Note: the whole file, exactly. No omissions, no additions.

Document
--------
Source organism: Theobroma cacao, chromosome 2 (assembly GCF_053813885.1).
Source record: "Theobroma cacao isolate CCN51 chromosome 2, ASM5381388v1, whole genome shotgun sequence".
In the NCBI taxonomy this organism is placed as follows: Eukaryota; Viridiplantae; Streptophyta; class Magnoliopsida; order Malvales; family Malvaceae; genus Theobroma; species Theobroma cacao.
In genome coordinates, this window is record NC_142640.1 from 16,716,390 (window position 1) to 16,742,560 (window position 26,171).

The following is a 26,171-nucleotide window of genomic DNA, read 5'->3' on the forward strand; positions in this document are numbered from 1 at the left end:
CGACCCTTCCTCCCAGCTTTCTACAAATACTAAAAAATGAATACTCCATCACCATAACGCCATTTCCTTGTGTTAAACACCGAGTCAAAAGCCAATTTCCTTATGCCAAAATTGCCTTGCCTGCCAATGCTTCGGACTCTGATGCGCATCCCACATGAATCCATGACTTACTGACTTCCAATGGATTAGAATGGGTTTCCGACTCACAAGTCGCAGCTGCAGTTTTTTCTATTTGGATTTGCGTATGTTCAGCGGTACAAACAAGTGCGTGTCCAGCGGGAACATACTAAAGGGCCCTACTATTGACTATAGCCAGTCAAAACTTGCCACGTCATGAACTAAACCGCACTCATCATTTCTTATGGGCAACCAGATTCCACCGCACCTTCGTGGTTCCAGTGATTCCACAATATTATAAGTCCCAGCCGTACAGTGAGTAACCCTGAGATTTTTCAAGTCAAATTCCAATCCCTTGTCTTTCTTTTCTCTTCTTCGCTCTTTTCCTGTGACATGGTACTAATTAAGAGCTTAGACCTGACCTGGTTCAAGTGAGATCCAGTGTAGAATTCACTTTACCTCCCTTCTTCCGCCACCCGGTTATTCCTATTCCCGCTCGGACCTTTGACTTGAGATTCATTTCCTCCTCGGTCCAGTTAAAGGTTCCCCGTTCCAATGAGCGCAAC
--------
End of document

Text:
Source organism: Theobroma cacao, chromosome 2 (assembly GCF_053813885.1).
Source record: "Theobroma cacao isolate CCN51 chromosome 2, ASM5381388v1, whole genome shotgun sequence".
In the NCBI taxonomy this organism is placed as follows: Eukaryota; Viridiplantae; Streptophyta; class Magnoliopsida; order Malvales; family Malvaceae; genus Theobroma; species Theobroma cacao.
In genome coordinates, this window is record NC_142640.1 from 16,716,390 (window position 1) to 16,742,560 (window position 26,171).

The following is a 26,171-nucleotide window of genomic DNA, read 5'->3' on the forward strand; positions in this document are numbered from 1 at the left end:
CGACCCTTCCTCCCAGCTTTCTACAAATACTAAAAAATGAATACTCCATCACCATAACGCCATTTCCTTGTGTTAAACACCGAGTCAAAAGCCAATTTCCTTATGCCAAAATTGCCTTGCCTGCCAATGCTTCGGACTCTGATGCGCATCCCACATGAATCCATGACTTACTGACTTCCAATGGATTAGAATGGGTTTCCGACTCACAAGTCGCAGCTGCAGTTTTTTCTATTTGGATTTGCGTATGTTCAGCGGTACAAACAAGTGCGTGTCCAGCGGGAACATACTAAAGGGCCCTACTATTGACTATAGCCAGTCAAAACTTGCCACGTCATGAACTAAACCGCACTCATCATTTCTTATGGGCAACCAGATTCCACCGCACCTTCGTGGTTCCAGTGATTCCACAATATTATAAGTCCCAGCCGTACAGTGAGTAACCCTGAGATTTTTCAAGTCAAATTCCAATCCCTTGTCTTTCTTTTCTCTTCTTCGCTCTTTTCCTGTGACATGGTACTAATTAAGAGCTTAGACCTGACCTGGTTCAAGTGAGATCCAGTGTAGAATTCACTTTACCTCCCTTCTTCCGCCACCCGGTTATTCCTATTCCCGCTCGGACCTTTGACTTGAGATTCATTTCCTCCTCGGTCCAGTTAAAGGTTCCCCGTTCCAATGAGCGCAAC